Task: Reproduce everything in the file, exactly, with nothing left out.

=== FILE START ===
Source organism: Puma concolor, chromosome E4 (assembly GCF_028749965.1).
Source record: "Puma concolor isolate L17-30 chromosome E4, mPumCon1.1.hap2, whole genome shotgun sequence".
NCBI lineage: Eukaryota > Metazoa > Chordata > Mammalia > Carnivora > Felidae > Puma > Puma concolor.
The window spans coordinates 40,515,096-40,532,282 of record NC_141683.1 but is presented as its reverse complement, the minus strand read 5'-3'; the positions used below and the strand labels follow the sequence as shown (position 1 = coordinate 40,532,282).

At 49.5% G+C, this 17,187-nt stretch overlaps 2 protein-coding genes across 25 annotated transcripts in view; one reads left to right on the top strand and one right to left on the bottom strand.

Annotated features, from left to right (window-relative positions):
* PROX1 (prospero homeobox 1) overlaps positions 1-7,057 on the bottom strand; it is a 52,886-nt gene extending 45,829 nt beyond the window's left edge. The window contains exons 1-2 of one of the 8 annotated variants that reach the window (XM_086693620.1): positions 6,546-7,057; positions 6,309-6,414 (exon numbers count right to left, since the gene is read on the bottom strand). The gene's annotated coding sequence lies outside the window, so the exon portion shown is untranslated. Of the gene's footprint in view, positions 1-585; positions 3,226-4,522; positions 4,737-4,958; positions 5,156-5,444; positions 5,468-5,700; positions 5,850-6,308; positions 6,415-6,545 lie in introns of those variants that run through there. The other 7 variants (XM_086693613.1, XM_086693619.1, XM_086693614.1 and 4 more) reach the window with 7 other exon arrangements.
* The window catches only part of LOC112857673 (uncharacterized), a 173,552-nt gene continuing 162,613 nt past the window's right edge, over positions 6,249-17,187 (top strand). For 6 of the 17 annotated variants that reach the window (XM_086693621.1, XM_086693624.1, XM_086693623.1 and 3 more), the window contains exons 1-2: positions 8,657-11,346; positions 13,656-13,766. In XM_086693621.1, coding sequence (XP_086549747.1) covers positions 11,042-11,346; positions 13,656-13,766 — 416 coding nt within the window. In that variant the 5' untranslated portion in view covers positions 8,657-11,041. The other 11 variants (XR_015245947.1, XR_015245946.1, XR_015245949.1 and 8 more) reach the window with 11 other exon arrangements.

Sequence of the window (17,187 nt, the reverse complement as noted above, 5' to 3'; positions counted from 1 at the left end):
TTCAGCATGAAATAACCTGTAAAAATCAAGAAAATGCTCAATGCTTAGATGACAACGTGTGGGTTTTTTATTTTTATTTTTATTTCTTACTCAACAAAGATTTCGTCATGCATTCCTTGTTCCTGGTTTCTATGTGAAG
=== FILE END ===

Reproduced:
Source organism: Puma concolor, chromosome E4 (assembly GCF_028749965.1).
Source record: "Puma concolor isolate L17-30 chromosome E4, mPumCon1.1.hap2, whole genome shotgun sequence".
NCBI lineage: Eukaryota > Metazoa > Chordata > Mammalia > Carnivora > Felidae > Puma > Puma concolor.
The window spans coordinates 40,515,096-40,532,282 of record NC_141683.1 but is presented as its reverse complement, the minus strand read 5'-3'; the positions used below and the strand labels follow the sequence as shown (position 1 = coordinate 40,532,282).

At 49.5% G+C, this 17,187-nt stretch overlaps 2 protein-coding genes across 25 annotated transcripts in view; one reads left to right on the top strand and one right to left on the bottom strand.

Annotated features, from left to right (window-relative positions):
* PROX1 (prospero homeobox 1) overlaps positions 1-7,057 on the bottom strand; it is a 52,886-nt gene extending 45,829 nt beyond the window's left edge. The window contains exons 1-2 of one of the 8 annotated variants that reach the window (XM_086693620.1): positions 6,546-7,057; positions 6,309-6,414 (exon numbers count right to left, since the gene is read on the bottom strand). The gene's annotated coding sequence lies outside the window, so the exon portion shown is untranslated. Of the gene's footprint in view, positions 1-585; positions 3,226-4,522; positions 4,737-4,958; positions 5,156-5,444; positions 5,468-5,700; positions 5,850-6,308; positions 6,415-6,545 lie in introns of those variants that run through there. The other 7 variants (XM_086693613.1, XM_086693619.1, XM_086693614.1 and 4 more) reach the window with 7 other exon arrangements.
* The window catches only part of LOC112857673 (uncharacterized), a 173,552-nt gene continuing 162,613 nt past the window's right edge, over positions 6,249-17,187 (top strand). For 6 of the 17 annotated variants that reach the window (XM_086693621.1, XM_086693624.1, XM_086693623.1 and 3 more), the window contains exons 1-2: positions 8,657-11,346; positions 13,656-13,766. In XM_086693621.1, coding sequence (XP_086549747.1) covers positions 11,042-11,346; positions 13,656-13,766 — 416 coding nt within the window. In that variant the 5' untranslated portion in view covers positions 8,657-11,041. The other 11 variants (XR_015245947.1, XR_015245946.1, XR_015245949.1 and 8 more) reach the window with 11 other exon arrangements.

Sequence of the window (17,187 nt, the reverse complement as noted above, 5' to 3'; positions counted from 1 at the left end):
TTCAGCATGAAATAACCTGTAAAAATCAAGAAAATGCTCAATGCTTAGATGACAACGTGTGGGTTTTTTATTTTTATTTTTATTTCTTACTCAACAAAGATTTCGTCATGCATTCCTTGTTCCTGGTTTCTATGTGAAG